1938 — 80 years ago
In the near future, the Mount Hood area is to be thoroughly surveyed for its mining possibilities, according to State Mining Geologist A. V. Quine, who was in Hood River yesterday. While there have been many efforts in past years to find the sources of the small quantities of gold always present in the Hood River and its tributaries, little has been heard of copper deposits, and it is to that end that these copper deposits be definitely located that Quine and his associates will make an extensive survey.
1948 — 70 years ago
Christmas in Hood River County was like an early spring day. For an hour or so after dawn, there was some fog, but when the sun broke through, the fog quickly disappeared, and the day was clear and unusually warm for this season of year. Many residents who took time out to examine their gardens report a number of surprises in flowers in bloom, including forsythia, rhododendron and even Scotch broom, while many of the flower gardens revealed that they had not yet been hit by frost, even geraniums in many yards still carrying green leaves.
1958 — 60 years ago
“Progress in 1957 was the keynote of the Hood River County Chamber of Commerce,” was the proud claim by Manger George Bartch as he reviewed the past year’s activities by this local business group. Chamber members are probably happiest over the spectacular success of their campaign to pressure the state highway commission into action on the disreputable Mt. Hood Loop Highway.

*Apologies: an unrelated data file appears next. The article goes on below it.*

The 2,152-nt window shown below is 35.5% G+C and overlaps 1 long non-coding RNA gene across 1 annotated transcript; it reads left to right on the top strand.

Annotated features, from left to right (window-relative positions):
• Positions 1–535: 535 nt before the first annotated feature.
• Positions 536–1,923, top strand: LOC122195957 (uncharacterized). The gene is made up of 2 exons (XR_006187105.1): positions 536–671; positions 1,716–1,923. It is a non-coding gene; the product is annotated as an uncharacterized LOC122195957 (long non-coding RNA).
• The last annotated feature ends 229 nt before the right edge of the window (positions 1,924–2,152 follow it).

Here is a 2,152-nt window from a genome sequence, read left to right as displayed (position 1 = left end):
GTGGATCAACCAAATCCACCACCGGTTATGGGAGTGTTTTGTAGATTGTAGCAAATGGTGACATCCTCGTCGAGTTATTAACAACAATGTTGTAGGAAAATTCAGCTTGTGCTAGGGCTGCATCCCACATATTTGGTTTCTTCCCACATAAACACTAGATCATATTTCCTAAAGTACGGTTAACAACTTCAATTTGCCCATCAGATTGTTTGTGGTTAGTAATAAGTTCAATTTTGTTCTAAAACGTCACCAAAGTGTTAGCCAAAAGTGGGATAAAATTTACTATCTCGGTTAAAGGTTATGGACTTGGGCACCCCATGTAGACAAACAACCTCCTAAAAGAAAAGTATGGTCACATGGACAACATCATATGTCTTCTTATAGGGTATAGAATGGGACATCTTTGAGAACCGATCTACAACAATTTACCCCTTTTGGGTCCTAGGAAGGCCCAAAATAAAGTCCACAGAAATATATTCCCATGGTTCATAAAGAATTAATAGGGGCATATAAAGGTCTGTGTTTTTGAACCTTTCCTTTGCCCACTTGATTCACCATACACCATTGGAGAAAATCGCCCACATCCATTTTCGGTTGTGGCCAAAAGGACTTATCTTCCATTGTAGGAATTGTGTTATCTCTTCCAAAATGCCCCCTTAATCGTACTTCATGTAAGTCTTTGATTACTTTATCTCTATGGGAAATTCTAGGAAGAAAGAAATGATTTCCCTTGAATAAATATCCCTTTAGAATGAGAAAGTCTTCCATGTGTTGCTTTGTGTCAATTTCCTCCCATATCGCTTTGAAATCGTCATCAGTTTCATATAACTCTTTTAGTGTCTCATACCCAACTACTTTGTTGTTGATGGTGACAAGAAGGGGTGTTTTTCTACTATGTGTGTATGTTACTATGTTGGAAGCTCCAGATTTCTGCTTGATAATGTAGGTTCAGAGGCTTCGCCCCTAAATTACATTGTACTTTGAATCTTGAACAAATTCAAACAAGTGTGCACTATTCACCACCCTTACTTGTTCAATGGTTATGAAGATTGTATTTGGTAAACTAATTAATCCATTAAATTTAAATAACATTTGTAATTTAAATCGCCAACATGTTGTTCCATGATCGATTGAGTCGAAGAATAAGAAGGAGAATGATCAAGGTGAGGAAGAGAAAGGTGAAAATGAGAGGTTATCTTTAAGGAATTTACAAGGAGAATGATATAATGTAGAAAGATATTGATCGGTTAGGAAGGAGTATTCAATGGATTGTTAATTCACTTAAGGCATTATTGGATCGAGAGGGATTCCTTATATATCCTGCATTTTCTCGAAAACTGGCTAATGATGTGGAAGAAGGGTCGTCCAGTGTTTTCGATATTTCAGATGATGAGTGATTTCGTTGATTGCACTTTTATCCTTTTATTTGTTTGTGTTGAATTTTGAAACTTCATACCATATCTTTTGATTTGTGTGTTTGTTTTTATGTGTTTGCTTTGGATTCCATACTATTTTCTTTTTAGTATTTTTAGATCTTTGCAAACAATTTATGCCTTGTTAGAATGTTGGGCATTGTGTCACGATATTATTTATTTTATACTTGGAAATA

1968 — 50 years ago
Most stamps will cost more starting Sunday, a joint announcement by Hood River Valley postmasters reminded this week. Increases will affect all classes of mail except parcel post and international mail beginning Jan. 7. First class mail moves up to six cents and 10 cents for air mail. Present price is five cents for first class, eight cents for air mail. The postmasters pointed out that the new rate for postcards will be five cents, and eight cents for airmail post cards.
1978 — 40 years ago